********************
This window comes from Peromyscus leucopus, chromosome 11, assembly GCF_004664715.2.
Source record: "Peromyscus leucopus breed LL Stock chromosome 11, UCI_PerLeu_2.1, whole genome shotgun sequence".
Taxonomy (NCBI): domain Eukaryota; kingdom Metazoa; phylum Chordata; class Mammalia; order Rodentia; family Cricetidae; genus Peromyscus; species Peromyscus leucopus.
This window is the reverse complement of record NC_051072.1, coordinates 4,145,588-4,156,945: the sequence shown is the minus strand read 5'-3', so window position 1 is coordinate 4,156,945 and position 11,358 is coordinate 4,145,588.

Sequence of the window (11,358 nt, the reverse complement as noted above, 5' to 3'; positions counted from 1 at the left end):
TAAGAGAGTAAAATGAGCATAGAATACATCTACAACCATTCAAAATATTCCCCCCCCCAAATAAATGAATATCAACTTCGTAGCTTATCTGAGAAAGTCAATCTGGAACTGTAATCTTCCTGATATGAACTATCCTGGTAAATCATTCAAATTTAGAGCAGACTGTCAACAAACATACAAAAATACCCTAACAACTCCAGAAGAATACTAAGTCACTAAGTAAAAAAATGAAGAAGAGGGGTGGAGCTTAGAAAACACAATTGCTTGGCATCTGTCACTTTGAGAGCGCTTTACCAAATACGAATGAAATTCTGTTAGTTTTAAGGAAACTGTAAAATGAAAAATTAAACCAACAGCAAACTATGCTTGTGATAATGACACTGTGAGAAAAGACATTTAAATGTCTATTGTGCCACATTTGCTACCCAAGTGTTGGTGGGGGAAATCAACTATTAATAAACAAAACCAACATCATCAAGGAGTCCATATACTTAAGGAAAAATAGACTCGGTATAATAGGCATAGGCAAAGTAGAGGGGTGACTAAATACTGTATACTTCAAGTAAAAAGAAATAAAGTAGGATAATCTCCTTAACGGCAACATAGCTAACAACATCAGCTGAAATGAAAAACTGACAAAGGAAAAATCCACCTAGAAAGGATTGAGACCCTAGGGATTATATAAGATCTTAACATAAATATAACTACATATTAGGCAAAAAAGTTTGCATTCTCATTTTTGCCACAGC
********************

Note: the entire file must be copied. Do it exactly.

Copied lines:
This window comes from Peromyscus leucopus, chromosome 11, assembly GCF_004664715.2.
Source record: "Peromyscus leucopus breed LL Stock chromosome 11, UCI_PerLeu_2.1, whole genome shotgun sequence".
Taxonomy (NCBI): domain Eukaryota; kingdom Metazoa; phylum Chordata; class Mammalia; order Rodentia; family Cricetidae; genus Peromyscus; species Peromyscus leucopus.
This window is the reverse complement of record NC_051072.1, coordinates 4,145,588-4,156,945: the sequence shown is the minus strand read 5'-3', so window position 1 is coordinate 4,156,945 and position 11,358 is coordinate 4,145,588.

Sequence of the window (11,358 nt, the reverse complement as noted above, 5' to 3'; positions counted from 1 at the left end):
TAAGAGAGTAAAATGAGCATAGAATACATCTACAACCATTCAAAATATTCCCCCCCCCAAATAAATGAATATCAACTTCGTAGCTTATCTGAGAAAGTCAATCTGGAACTGTAATCTTCCTGATATGAACTATCCTGGTAAATCATTCAAATTTAGAGCAGACTGTCAACAAACATACAAAAATACCCTAACAACTCCAGAAGAATACTAAGTCACTAAGTAAAAAAATGAAGAAGAGGGGTGGAGCTTAGAAAACACAATTGCTTGGCATCTGTCACTTTGAGAGCGCTTTACCAAATACGAATGAAATTCTGTTAGTTTTAAGGAAACTGTAAAATGAAAAATTAAACCAACAGCAAACTATGCTTGTGATAATGACACTGTGAGAAAAGACATTTAAATGTCTATTGTGCCACATTTGCTACCCAAGTGTTGGTGGGGGAAATCAACTATTAATAAACAAAACCAACATCATCAAGGAGTCCATATACTTAAGGAAAAATAGACTCGGTATAATAGGCATAGGCAAAGTAGAGGGGTGACTAAATACTGTATACTTCAAGTAAAAAGAAATAAAGTAGGATAATCTCCTTAACGGCAACATAGCTAACAACATCAGCTGAAATGAAAAACTGACAAAGGAAAAATCCACCTAGAAAGGATTGAGACCCTAGGGATTATATAAGATCTTAACATAAATATAACTACATATTAGGCAAAAAAGTTTGCATTCTCATTTTTGCCACAGC